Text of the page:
Borges preparing overtime for athletic Alabama defense

Alabama replaces seven starters on defense this year but will still likely boast one of the nation's most athletic groups, one of the biggest challenges the Michigan offense will face this year. U-M offensive coordinator Al Borges has watched plenty of film on the Crimson Tide, and though he acknowledges the personnel will be different, he expects to see much of what Alabama has shown in the past.
The core schematic will be the, same, Borges said, but he expects few nuances to accommodate an athletic quarterback like Denard Robinson.
"There will be some things I'm sure they'll do in that regard. They're not going to reinvent the wheel, nor should they with the type of productivity they've had in the past," Borges said. "I don't know that it's more complex, but it's certainly sound. They have their bases covered, and they have enough within their package to keep the quarterback off balance with the passing game, which is really NFL-esque.
"With them, the devil's in the details. It's not always that they have some fancy blitz, though they have some of those, too, but just how they play their schemes, knowing how to play their scheme, how they make their keys and what the reactions are to those keys. All those things, they're coached in a very, very detail oriented way. That's really what makes the defense."
Borges isn't going into the game expecting a close to the vest, defense dominated game.
"It depends on how the game goes. It could end up like that," he said. Playing in these games before - an SEC fistfight, I used to call them - I don't think you can go into a game thinking that. I think you go in thinking that we're going to let it rip, run our offense, do what we do. As the battle changes, you make your adjustments.
"We're lining up with the intent that we're going to try and score some points, do what we've got to do to win. If it's not as many as we like but still one more than them, we'll all be excited."
Sophomore running back Thomas Rawls wasn't spotted playing during scrimmages this weekend but is in good shape, Borges said.
"Thomas Rawls is fine," he said. "[Why he was out] is injury information, not my area. Thomas Rawls is fine - that's all that matters."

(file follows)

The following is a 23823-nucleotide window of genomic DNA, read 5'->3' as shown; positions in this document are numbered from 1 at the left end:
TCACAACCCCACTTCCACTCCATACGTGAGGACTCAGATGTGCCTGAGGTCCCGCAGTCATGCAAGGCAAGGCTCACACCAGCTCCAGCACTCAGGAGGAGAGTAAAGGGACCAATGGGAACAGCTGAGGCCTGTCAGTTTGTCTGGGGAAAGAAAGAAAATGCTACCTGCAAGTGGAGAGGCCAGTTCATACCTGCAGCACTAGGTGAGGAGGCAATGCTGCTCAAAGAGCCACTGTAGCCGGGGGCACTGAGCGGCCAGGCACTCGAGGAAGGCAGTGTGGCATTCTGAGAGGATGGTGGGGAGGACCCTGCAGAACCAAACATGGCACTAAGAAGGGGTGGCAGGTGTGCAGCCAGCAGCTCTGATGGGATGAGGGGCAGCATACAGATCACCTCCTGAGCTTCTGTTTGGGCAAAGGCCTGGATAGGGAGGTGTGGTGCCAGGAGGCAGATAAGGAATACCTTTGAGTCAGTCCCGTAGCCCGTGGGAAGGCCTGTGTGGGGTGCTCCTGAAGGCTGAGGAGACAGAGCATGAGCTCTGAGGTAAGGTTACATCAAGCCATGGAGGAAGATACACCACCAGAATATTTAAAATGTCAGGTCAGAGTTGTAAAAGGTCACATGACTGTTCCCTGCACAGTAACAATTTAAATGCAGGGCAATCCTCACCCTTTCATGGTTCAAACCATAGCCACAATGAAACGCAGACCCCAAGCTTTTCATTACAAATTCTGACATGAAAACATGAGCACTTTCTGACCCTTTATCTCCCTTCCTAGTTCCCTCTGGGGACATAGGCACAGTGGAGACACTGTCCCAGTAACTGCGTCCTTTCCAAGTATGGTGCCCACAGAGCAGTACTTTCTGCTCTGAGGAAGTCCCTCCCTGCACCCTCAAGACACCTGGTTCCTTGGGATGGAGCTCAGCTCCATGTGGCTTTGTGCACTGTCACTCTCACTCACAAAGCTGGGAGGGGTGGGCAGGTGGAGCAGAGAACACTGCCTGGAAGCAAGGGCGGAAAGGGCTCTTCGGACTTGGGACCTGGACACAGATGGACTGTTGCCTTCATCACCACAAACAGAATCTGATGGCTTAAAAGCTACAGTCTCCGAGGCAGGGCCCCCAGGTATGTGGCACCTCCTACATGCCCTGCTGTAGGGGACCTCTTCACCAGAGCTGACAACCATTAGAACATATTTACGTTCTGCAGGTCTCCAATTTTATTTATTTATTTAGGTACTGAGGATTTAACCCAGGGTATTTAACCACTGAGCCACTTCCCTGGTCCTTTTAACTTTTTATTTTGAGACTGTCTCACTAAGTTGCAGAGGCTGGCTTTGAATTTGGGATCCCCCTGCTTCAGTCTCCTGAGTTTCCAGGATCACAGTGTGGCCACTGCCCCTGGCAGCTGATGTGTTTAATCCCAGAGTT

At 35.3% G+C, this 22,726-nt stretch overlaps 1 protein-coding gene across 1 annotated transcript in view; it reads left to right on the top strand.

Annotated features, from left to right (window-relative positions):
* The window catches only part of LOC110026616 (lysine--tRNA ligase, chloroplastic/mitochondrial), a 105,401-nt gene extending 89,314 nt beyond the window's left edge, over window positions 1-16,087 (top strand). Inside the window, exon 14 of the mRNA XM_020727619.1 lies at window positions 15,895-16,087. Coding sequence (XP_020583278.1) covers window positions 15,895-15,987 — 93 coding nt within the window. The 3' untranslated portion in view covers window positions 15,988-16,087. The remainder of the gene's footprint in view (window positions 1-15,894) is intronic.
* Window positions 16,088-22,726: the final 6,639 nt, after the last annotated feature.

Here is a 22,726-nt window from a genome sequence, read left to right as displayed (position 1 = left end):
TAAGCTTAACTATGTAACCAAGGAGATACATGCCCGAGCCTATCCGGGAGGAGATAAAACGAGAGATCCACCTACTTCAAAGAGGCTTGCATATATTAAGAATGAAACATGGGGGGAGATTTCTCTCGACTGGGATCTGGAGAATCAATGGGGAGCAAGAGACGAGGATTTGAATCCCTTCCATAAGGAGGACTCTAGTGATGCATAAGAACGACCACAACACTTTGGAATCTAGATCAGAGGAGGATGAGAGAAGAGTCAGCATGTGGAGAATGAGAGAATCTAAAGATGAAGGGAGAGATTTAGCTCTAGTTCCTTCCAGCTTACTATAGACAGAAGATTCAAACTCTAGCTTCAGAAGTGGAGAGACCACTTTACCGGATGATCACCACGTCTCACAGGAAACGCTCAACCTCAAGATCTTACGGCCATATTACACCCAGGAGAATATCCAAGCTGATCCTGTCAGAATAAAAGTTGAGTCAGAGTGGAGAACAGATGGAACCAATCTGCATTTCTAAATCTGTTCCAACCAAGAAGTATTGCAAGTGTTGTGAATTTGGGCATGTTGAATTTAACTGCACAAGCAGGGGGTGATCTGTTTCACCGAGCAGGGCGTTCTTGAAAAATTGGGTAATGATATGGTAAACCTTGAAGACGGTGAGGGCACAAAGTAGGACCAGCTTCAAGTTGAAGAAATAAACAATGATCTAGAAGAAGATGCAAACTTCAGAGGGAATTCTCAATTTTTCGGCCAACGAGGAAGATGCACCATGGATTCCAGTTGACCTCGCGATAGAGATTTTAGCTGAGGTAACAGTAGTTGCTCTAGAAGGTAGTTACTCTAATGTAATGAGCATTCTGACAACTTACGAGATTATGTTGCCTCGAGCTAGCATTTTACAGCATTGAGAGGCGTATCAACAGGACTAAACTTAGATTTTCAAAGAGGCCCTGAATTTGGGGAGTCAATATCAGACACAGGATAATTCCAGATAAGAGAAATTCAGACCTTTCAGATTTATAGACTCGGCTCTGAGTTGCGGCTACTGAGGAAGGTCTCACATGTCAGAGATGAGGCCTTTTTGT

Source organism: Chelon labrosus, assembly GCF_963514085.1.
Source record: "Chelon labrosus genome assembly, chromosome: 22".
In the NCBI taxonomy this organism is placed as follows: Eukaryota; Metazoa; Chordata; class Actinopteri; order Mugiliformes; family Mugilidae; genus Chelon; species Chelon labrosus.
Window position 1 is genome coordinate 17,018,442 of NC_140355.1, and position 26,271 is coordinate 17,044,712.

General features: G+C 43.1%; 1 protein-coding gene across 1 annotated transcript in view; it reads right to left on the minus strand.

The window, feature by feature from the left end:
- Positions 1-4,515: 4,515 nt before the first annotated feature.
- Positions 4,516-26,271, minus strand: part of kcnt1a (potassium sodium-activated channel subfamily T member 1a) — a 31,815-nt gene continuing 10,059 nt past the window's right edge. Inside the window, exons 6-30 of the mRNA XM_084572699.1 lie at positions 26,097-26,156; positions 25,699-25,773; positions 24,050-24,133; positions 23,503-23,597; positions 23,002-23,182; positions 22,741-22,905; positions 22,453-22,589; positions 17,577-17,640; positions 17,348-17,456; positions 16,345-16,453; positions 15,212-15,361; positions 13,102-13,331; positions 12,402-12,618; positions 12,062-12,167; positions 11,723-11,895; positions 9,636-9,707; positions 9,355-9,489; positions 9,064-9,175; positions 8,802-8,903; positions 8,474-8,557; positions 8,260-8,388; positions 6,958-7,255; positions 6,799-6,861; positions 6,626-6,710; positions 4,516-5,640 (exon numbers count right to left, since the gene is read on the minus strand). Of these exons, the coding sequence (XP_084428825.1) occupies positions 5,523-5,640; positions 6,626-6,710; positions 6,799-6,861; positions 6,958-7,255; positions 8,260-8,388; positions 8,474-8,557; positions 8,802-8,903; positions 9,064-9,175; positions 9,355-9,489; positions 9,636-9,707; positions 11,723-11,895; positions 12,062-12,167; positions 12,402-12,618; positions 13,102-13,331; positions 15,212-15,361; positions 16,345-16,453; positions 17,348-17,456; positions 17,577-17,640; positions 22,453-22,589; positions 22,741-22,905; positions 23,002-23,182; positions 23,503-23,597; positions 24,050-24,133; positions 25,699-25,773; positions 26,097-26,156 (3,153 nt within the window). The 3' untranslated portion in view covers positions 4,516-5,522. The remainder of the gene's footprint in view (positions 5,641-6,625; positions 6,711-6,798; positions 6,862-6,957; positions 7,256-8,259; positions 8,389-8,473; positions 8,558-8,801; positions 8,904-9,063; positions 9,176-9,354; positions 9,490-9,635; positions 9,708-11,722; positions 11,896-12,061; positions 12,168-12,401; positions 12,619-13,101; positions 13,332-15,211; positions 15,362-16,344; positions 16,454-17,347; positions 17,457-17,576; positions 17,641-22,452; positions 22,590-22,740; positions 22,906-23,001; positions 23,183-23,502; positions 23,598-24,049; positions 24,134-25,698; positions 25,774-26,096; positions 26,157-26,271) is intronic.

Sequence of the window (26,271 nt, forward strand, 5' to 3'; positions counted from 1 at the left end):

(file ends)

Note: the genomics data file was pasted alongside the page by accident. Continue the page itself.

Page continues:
Robinson has cut down on his mistakes in practice, Borges said. Reducing turnovers has been a focus since spring.
"He really has," Borges said. "I'll save judgment until we do it under fire, because that's really when you find out if you reap the benefits of your efforts. He's made a conscious decision to try to improve every phase of his game, not the least of which is our passing game.
"Through the fall he has done what appears to be a very good job of that. But the bullets will fly in a few days, and we'll see just how much that carries over. It is different."
Robinson will remain the focal point of Michigan's offense, to an extent.
"When we came here it became real apparent that he was the centerpiece of the offense. We didn't want 90 percent of the offense based on his production for obvious reasons," Borges said. "If you lose him, you lose too much. We've been sending that message since we got here. We have to have other people involved with our run game, our passing game, and I think we've done a pretty good job of doing that. I hope like heck we do the same thing this year.
"At the end of the day, we don't want to lose sight of the fact that he is the centerpiece of the offense. When push comes to shove, he is going to play a big part in whether we win or lose."
Redshirt freshman running back Justice Hayes has continued to show improvement.
"He's a dynamic runner. He's got very good lateral quickness, he's got some receiving skills, and he's learning our offense," Borges said. "He's much further along at this time than obviously last year with spring football and fall camp.
"He's shown up and done some very nice things. A bigger version of Vince Smith might be accurate, although I think he has some things Vince doesn't do, Vince does some things that he doesn't do. They run similar styles."
The tight ends are coming around, Borges said.
"None of them have played a heck of a lot in games, but they've been pretty good," he said. "They're starting to gain confidence what to do on a fairly consistent basis. We're not getting the errors, the assignment errors. Once you can play without paralysis through analysis, you tend to play a lot better. A reacting player is a lot better than an analytical player.
"In a sense, that's the way our tight ends were early on. You're getting less of that. I'm looking forward to seeing what they can do when the lights go on."
Walk-on Mike Kwiatkowski has emerged as No. 2 on the depth chart.
"He's a good receiver, No. 1, and he's strong, so he does some good things that way," Borges said. "He knows our offense pretty well. He's a little like Steve Watson was a year ago. You'll see him in a game, and I think he'll hold up pretty good."
Fifth-year senior left guard Elliott Mealer earned his spot both with his play and his cohesion with teammates, Borges said.
"It was a combination of both. Elliott came to compete," he said. "That was the most exciting thing to me - not that he hadn't in the past, but I think he took the next step that way. With that, he learned to work in concert with the other guys, got in there enough with the other guys to have that work. That's really a key component, too, because he has to play with those other guys enough that they feel good about each other."
Borges on whether he's excited for Saturday: "Hell yes. This is why we coach. This is what it's all about. This is fun to play the best. If you want to be the best you've got to play the best, and then play your best when you play them."